The Renaissance in Europe ushered in a new age of scientific and intellectual inquiry and appreciation of ancient Greek and Roman civilizations. Around 1450, Johannes Gutenberg developed a printing press, which allowed works of literature to spread more quickly; the European Age of Empires saw European ideas of education in philosophy, religion and sciences spread out across the globe. Missionaries and scholars brought back new ideas from other civilizations – as with the Jesuit China missions who played a significant role in the transmission of knowledge and culture between China and Europe, translating works from Europe like Euclid's Elements for Chinese scholars and the thoughts of Confucius for European audiences; the Enlightenment saw the emergence of a more secular educational outlook in Europe. In most countries today, full-time education, whether at school or otherwise, is compulsory for all children up to a certain age. Due to this the proliferation of compulsory education, combined with population growth, UNESCO has calculated that in the next 30 years more people will receive formal education than in all of human history thus far.
Formal education occurs in a structured environment. Formal education takes place in a school environme
A suburb is a mixed-use or residential area, existing either as part of a city or urban area or as a separate residential community within commuting distance of a city. In most English-speaking countries, suburban areas are defined in contrast to central or inner-city areas, but in Australian English and South African English, suburb has become synonymous with what is called a "neighborhood" in other countries and the term extends to inner-city areas. In some areas, such as Australia, China, New Zealand, the United Kingdom, a few U. S. states, new suburbs are annexed by adjacent cities. In others, such as Saudi Arabia, Canada and much of the United States, many suburbs remain separate municipalities or are governed as part of a larger local government area such as a county. Suburbs first emerged on a large scale in the 19th and 20th centuries as a result of improved rail and road transport, which led to an increase in commuting. In general, they have lower population densities than inner city neighborhoods within a metropolitan area, most residents commute to central cities or other business districts.
Suburbs tend to proliferate around cities that have an abundance of adjacent flat land. The English word is derived from the Old French subburbe, in turn derived from the Latin suburbium, formed from sub and urbs; the first recorded usage of the term in English, was made by John Wycliffe in 1380, where the form subarbis was used, according to the Oxford English Dictionary. In Australia and New Zealand, suburbs have become formalised as geographic subdivisions of a city and are used by postal services in addressing. In rural areas in both countries, their equivalents are called localities; the terms inner suburb and outer suburb are used to differentiate between the higher-density areas in proximity to the city center, the lower-density suburbs on the outskirts of the urban area. The term'middle suburbs' is used. Inner suburbs, such as Te Aro in Wellington, Eden Terrace in Auckland, Prahran in Melbourne and Ultimo in Sydney, are characterised by higher density apartment housing and greater integration between commercial and residential areas.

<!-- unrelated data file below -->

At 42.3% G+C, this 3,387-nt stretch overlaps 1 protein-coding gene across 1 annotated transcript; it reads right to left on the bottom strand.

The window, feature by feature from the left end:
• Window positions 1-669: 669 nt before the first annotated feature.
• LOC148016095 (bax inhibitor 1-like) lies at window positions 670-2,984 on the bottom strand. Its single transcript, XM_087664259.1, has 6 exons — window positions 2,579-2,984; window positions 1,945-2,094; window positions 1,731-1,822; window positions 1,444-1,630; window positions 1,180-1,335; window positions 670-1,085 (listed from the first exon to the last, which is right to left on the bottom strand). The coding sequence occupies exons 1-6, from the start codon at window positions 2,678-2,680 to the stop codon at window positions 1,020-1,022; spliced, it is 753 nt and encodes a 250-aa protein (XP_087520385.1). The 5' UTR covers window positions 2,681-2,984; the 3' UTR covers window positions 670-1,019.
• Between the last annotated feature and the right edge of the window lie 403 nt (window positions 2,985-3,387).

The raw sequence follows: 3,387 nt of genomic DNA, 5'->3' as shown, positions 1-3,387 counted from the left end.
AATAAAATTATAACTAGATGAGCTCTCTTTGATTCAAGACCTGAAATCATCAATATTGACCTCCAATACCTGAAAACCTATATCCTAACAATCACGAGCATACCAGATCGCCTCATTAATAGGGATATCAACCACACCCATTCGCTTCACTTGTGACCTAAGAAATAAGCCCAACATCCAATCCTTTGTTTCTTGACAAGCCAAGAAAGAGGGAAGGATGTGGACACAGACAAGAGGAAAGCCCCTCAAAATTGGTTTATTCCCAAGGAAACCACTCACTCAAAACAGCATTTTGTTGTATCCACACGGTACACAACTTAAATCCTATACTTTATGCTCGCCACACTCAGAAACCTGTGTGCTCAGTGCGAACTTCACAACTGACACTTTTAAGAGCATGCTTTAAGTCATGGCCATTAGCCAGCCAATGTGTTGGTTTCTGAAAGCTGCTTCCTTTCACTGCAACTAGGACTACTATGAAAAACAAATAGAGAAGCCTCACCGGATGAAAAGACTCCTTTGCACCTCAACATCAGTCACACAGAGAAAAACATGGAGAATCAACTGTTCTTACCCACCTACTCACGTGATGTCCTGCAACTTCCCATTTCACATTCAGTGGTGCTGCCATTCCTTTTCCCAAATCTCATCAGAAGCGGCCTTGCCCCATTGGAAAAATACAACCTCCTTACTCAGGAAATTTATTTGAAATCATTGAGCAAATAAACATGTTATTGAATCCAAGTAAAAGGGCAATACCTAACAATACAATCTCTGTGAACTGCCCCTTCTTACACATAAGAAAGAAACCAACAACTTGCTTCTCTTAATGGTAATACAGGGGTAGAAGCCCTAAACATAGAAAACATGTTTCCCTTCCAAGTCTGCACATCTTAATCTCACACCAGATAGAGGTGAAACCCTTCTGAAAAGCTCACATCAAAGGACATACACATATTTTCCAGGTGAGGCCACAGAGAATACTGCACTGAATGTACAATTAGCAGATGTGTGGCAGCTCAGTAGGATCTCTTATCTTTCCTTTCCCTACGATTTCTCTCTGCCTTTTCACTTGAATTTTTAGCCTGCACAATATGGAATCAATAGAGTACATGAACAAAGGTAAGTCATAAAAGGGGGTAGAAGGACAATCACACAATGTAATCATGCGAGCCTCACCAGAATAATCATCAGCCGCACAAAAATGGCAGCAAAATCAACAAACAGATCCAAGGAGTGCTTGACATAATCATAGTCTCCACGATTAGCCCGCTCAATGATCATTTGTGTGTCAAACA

In New Zealand, most suburbs are not defined which can lead to confusion as to where they may begin and end. Although there is a geospatial file defining suburbs for use by emergency services developed and maintained by Fire and Emergency New Zealand, in collaboration with other government agencies, to date this file has not been released publicly. New Zealand company Koordinates Limited requested access to the geospatial file under the Official Information Act 1982 but this request was rejected by the New Zealand Fire Service on the basis that it would prejudice the health & safety of, or cause material loss, to the public. In September 2014 a decision was made by the Ombudsman of New Zealand ruling that the New Zealand Fire Service refusal to release the geospatial file without agreeing to terms which included, among other restrictions, a prohibition on redistribution of the geospatial file, was reasonable. In the United Kingdom and in Ireland, suburb refers to a residential area outside the city centre, regardless of administrative boundaries.
Suburbs, in this sense, can range from areas that seem more like residential areas of a city proper to areas separated by open countryside from the city centre. In large cities such as London and Leeds, suburbs include separate towns and villages that have been absorbed during a city's growth and expansion, such as Ealing and Guiseley. In the United States and Canada, suburb can refer either to an outlying residential area of a city or town or to a separate municipality or unincorporated area outside a town or city; the earliest appearance of suburbs coincided with the spread of the first urban settlements. Large walled towns tended to be the focus around which smaller villages grew up in a symbiotic relationship with the market town; the word'suburbani' was first used by the Roman statesman Cicero in reference to the large villas and estates built by the wealthy patricians of Rome on the city's outskirts. Towards the end of the Eastern Han Dynasty, the capital, was occupied by the emperor and important officials.